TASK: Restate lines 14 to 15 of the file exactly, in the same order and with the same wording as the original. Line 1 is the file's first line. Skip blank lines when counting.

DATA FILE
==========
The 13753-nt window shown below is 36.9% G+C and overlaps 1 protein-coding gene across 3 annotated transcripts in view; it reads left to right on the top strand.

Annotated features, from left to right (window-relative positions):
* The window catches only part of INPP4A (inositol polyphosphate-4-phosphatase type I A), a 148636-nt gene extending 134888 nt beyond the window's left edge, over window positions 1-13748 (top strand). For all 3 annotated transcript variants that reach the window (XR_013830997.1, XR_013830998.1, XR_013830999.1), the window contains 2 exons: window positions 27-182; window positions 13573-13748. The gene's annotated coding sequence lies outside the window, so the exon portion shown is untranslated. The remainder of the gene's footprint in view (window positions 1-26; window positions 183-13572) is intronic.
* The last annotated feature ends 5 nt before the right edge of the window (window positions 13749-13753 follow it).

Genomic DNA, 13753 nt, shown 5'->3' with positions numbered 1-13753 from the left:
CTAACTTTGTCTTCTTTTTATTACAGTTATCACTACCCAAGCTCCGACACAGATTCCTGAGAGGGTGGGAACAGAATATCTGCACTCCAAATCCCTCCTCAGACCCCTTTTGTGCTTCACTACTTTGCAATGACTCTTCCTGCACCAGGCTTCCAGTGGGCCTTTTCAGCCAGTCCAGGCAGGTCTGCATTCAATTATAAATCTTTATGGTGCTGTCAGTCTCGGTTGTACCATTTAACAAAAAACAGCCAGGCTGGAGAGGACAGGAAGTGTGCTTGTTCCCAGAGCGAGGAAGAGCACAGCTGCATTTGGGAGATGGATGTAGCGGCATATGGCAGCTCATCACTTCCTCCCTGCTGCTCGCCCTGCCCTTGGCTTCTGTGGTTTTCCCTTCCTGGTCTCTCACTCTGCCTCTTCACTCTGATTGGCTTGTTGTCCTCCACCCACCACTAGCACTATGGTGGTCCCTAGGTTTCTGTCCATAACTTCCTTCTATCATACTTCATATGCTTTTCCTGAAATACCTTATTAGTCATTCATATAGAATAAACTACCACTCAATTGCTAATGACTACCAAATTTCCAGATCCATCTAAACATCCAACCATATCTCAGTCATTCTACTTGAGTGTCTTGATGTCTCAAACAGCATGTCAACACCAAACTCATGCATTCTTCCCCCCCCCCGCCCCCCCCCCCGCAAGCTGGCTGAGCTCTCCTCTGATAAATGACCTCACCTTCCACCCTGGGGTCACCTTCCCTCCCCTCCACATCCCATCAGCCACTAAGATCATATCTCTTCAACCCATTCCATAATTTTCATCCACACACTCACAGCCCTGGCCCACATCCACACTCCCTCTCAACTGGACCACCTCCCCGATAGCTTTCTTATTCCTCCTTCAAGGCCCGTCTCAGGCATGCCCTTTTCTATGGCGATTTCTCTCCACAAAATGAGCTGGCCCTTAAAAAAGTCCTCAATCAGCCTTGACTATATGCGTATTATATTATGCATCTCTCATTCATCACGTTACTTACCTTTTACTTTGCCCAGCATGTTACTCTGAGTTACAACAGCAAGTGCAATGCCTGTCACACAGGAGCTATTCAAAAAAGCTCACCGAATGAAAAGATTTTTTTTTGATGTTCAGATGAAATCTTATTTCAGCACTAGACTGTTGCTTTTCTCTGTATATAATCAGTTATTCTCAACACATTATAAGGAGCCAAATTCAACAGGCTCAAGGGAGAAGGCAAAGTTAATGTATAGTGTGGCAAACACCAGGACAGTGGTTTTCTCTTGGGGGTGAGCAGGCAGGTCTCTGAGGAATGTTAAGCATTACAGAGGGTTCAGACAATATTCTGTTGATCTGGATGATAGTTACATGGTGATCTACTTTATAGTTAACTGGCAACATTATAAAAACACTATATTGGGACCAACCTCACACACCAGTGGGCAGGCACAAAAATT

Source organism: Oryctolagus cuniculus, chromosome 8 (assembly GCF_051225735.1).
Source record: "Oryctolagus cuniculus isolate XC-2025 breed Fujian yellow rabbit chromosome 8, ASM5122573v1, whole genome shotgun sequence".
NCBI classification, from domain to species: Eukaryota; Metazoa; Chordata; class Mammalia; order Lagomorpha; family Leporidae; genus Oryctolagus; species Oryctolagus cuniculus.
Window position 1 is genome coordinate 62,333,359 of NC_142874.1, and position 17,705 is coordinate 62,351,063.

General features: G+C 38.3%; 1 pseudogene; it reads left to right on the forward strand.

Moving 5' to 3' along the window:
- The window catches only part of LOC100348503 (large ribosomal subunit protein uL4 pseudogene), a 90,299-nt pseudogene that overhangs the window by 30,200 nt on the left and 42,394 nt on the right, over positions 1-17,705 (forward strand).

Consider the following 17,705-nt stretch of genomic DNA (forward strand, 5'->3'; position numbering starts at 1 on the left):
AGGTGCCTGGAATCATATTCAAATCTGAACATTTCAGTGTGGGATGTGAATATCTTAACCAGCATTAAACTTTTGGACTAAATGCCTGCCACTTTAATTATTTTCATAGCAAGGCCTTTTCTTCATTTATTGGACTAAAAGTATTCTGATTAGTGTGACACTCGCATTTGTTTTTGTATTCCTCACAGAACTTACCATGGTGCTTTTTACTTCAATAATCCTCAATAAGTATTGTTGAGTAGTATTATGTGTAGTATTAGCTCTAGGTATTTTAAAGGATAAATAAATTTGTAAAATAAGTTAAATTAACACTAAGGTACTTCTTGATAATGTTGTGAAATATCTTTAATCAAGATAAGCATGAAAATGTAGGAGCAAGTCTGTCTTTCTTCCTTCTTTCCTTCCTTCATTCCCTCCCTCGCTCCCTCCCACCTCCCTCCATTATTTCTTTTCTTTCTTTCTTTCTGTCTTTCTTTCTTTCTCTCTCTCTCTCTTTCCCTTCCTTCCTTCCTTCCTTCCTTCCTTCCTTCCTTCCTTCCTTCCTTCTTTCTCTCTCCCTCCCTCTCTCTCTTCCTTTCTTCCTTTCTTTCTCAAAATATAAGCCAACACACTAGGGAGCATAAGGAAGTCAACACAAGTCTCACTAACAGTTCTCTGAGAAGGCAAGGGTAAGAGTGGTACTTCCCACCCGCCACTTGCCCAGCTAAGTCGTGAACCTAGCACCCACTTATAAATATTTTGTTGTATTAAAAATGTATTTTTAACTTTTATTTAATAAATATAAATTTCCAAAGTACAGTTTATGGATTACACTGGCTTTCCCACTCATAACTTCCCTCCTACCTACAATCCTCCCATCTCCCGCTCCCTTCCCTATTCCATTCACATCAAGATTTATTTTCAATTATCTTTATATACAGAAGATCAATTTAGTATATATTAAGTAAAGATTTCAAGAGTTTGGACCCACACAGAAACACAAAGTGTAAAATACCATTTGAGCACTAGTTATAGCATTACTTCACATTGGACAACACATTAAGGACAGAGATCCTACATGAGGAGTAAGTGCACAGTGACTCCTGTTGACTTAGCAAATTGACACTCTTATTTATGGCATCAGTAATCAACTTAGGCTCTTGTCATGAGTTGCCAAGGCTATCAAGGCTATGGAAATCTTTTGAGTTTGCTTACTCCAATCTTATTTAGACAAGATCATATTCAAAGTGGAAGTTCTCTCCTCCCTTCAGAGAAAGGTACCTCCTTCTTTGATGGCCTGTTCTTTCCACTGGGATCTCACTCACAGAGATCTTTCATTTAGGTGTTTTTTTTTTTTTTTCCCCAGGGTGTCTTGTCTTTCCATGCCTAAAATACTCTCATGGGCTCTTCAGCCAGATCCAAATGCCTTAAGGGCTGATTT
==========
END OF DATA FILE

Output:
Consider the following 17,705-nt stretch of genomic DNA (forward strand, 5'->3'; position numbering starts at 1 on the left):
AGGTGCCTGGAATCATATTCAAATCTGAACATTTCAGTGTGGGATGTGAATATCTTAACCAGCATTAAACTTTTGGACTAAATGCCTGCCACTTTAATTATTTTCATAGCAAGGCCTTTTCTTCATTTATTGGACTAAAAGTATTCTGATTAGTGTGACACTCGCATTTGTTTTTGTATTCCTCACAGAACTTACCATGGTGCTTTTTACTTCAATAATCCTCAATAAGTATTGTTGAGTAGTATTATGTGTAGTATTAGCTCTAGGTATTTTAAAGGATAAATAAATTTGTAAAATAAGTTAAATTAACACTAAGGTACTTCTTGATAATGTTGTGAAATATCTTTAATCAAGATAAGCATGAAAATGTAGGAGCAAGTCTGTCTTTCTTCCTTCTTTCCTTCCTTCATTCCCTCCCTCGCTCCCTCCCACCTCCCTCCATTATTTCTTTTCTTTCTTTCTTTCTGTCTTTCTTTCTTTCTCTCTCTCTCTCTTTCCCTTCCTTCCTTCCTTCCTTCCTTCCTTCCTTCCTTCCTTCCTTCCTTCTTTCTCTCTCCCTCCCTCTCTCTCTTCCTTTCTTCCTTTCTTTCTCAAAATATAAGCCAACACACTAGGGAGCATAAGGAAGTCAACACAAGTCTCACTAACAGTTCTCTGAGAAGGCAAGGGTAAGAGTGGTACTTCCCACCCGCCACTTGCCCAGCTAAGTCGTGAACCTAGCACCCACTTATAAATATTTTGTTGTATTAAAAATGTATTTTTAACTTTTATTTAATAAATATAAATTTCCAAAGTACAGTTTATGGATTACACTGGCTTTCCCACTCATAACTTCCCTCCTACCTACAATCCTCCCATCTCCCGCTCCCTTCCCTATTCCATTCACATCAAGATTTATTTTCAATTATCTTTATATACAGAAGATCAATTTAGTATATATTAAGTAAAGATTTCAAGAGTTTGGACCCACACAGAAACACAAAGTGTAAAATACCATTTGAGCACTAGTTATAGCATTACTTCACATTGGACAACACATTAAGGACAGAGATCCTACATGAGGAGTAAGTGCACAGTGACTCCTGTTGACTTAGCAAATTGACACTCTTATTTATGGCATCAGTAATCAACTTAGGCTCTTGTCATGAGTTGCCAAGGCTATCAAGGCTATGGAAATCTTTTGAGTTTGCTTACTCCAATCTTATTTAGACAAGATCATATTCAAAGTGGAAGTTCTCTCCTCCCTTCAGAGAAAGGTACCTCCTTCTTTGATGGCCTGTTCTTTCCACTGGGATCTCACTCACAGAGATCTTTCATTTAGGTGTTTTTTTTTTTTTTTCCCCAGGGTGTCTTGTCTTTCCATGCCTAAAATACTCTCATGGGCTCTTCAGCCAGATCCAAATGCCTTAAGGGCTGATTT